Tuesday, 19 November 2019

How to cut carbon footprint

How to cut carbon footprint

Emma Lunnon, who is 36 and works in a pre-school, lives in Assendon with her husband Keith, 39, a plumber, and children, Poppy, 13, and Max, 12, who go to
Gillotts School in Henley

MY husband and I both work full-time and not close to home so cutting back on our car usage isn’t really an option.

We are lucky enough to have a reasonably sized garden.

However, we are constantly juggling our finances so we had to keep that in mind when considering our lifestyle changes after attending a Greener Henley workshop.

What we have done is:

As a family, we have become much more conscious about turning lights off when they’re not needed.

We have vowed to buy second hand furniture and clothes etc 90 per cent of the time.

We had a huge clear-out and sold what we didn’t use or need.

We have planted trees and started composting.

We have installed water butts in the garden.

We have started growing our own fruit and veg. We have lots to learn and have had some failures this year but some great successes too.

Poppy and I have become mostly vegetarian and the boys have two meat-free days a week. (I say “mostly” as when we’re out we tend to just eat what we want.)

I try to make cakes for packed lunches to save on packaging but when I’m pushed for time I will buy a large cake and cut it up instead of buying individually wrapped treats.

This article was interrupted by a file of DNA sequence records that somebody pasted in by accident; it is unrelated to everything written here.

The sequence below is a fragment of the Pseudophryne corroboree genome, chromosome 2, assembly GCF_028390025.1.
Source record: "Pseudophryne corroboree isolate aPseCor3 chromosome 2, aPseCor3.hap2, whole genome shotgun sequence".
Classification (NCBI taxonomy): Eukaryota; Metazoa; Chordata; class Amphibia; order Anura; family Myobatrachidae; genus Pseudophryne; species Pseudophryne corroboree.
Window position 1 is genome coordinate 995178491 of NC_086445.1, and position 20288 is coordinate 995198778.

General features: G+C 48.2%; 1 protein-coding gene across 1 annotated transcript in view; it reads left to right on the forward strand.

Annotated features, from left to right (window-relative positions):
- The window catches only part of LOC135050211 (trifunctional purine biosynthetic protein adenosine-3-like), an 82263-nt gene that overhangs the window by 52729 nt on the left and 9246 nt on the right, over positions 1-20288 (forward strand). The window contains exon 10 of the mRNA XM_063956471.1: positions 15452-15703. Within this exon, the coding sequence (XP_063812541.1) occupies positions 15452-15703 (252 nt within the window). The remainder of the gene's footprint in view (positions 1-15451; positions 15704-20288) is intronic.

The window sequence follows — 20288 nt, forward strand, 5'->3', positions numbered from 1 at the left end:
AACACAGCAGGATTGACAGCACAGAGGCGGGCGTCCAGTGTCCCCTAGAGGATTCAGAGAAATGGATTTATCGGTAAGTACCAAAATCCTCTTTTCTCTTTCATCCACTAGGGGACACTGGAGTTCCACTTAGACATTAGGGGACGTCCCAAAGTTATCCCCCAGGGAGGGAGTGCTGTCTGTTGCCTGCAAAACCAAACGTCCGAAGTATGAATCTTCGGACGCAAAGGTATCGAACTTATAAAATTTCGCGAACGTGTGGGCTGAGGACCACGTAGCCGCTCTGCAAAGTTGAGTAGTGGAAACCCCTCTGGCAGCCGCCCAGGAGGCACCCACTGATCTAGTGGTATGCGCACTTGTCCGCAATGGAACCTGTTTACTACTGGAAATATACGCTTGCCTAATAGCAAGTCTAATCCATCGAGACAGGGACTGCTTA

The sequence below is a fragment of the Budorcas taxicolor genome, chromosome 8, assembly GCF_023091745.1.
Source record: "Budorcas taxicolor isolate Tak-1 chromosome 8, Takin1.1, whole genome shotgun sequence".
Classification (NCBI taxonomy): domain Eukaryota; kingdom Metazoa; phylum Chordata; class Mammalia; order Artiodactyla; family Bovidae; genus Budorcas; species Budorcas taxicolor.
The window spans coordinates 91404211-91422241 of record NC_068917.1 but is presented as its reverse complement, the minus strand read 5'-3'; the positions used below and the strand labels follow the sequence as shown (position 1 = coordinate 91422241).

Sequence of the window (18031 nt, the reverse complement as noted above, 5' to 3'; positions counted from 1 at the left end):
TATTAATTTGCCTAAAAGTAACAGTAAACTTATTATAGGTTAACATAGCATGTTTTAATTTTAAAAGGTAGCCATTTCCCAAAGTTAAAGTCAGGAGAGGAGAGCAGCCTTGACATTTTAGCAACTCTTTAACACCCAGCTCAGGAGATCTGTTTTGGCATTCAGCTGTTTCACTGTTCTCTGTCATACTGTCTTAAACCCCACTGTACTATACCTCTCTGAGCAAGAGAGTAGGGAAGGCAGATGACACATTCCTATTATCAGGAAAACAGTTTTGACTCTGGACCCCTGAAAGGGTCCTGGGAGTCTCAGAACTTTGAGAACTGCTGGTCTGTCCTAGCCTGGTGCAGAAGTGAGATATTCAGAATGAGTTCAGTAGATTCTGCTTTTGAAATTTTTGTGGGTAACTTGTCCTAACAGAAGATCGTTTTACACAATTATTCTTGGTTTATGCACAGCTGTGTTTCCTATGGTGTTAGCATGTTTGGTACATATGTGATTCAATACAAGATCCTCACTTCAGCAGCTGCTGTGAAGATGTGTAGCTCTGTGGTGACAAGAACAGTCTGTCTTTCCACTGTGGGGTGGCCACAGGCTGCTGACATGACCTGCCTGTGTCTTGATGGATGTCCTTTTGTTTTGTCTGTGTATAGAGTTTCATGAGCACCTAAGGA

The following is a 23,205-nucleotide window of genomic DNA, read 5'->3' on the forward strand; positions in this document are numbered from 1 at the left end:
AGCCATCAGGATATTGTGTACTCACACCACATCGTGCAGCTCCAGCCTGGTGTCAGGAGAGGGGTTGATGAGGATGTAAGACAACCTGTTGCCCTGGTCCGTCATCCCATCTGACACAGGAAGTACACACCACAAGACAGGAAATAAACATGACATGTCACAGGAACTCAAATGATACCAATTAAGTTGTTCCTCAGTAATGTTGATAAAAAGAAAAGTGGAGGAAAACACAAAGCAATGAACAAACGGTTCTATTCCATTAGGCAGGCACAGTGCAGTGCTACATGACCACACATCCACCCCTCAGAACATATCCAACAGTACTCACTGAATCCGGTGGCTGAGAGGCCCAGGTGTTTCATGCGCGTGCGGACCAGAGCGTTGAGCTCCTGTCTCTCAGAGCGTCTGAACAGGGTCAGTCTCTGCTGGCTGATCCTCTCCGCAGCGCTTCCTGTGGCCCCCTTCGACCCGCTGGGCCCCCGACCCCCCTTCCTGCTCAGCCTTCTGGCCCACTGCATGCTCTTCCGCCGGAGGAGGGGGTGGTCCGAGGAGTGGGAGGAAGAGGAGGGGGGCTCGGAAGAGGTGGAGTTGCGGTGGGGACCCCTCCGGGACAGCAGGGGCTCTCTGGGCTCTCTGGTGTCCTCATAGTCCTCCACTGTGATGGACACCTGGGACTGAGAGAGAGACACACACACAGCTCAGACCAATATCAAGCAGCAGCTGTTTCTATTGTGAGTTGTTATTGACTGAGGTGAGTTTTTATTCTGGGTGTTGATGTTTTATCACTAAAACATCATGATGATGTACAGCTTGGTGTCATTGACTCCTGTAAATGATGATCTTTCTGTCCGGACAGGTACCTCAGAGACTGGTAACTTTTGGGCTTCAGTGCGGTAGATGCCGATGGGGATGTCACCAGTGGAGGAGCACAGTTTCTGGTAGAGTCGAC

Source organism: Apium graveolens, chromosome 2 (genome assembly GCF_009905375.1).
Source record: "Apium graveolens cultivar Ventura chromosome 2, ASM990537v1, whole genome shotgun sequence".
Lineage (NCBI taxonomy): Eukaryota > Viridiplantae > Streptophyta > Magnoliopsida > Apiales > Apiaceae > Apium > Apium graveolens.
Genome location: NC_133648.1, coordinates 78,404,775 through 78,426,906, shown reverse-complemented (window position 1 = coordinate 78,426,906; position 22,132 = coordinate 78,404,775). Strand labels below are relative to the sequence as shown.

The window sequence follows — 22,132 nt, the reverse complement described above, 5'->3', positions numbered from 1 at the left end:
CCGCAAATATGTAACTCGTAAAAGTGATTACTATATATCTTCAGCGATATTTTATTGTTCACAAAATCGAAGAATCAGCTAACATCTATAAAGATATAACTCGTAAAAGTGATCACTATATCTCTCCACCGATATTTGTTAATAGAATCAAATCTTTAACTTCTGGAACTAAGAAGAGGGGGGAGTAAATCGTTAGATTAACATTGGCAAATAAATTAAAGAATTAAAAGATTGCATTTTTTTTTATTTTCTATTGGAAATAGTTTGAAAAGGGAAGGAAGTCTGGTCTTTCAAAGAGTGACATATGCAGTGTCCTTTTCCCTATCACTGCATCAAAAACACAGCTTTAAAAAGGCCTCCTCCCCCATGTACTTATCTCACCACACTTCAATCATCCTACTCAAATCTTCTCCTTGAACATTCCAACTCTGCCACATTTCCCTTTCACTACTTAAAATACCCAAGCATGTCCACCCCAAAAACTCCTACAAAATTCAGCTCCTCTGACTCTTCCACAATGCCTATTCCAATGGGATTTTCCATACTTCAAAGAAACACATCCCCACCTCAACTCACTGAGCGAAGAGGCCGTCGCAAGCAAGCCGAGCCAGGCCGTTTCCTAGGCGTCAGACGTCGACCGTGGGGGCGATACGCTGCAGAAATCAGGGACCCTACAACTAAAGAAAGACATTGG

I make my own cleaning products or buy them using refillable containers (the True Food Co-op shop in Emmer Green has lots of great stuff).

We’ve repurposed stuff such as sinks for planters and a spare kitchen cupboard door as a top for broken drawers.

I mend clothes and instead of throwing them out when they are beyond repair I turn them into reusable kitchen roll, handkerchiefs and cleaning cloths (no more plastic sponges).

We have moved to a green energy supplier.

We have started looking at the toiletries we use and are thinking about using low-packaging options such as soap or refillable options such as hair conditioner (again, the True Food Co-op) and things like wooden toothbrushes.

What we’ve struggled with is:

Food. I was buying organic package-free fruit and vegetables via a veg box but just couldn’t justify it financially so I’ve settled for buying fruit and veg loose from the supermarkets where I mostly buy all our meat but now make a point of stretching it further.

I also have milk delivered so save on pointless packaging there but on the whole I find it expensive and time-consuming to be environmentally conscious when buying food.

Occasionally I will take tubs to the butcher’s and buy my meat package-free and I will also go to the Willow Basket in Friday Street, Henley (lovely lady and amazing shop) and buy pasta and rice loose.

But it all costs more so I would urge those who can afford to go to the butcher’s or buy organic fruit and veg boxes to definitely do it and those who can’t to just do what you can.

Consider packaging always. Is there a lower packaging or package- free alternative? Can you make it yourself? Can you repurpose something? Sometimes things are hectic and money’s tight but it doesn’t have to be all or nothing.

A change is still a change no matter how small.

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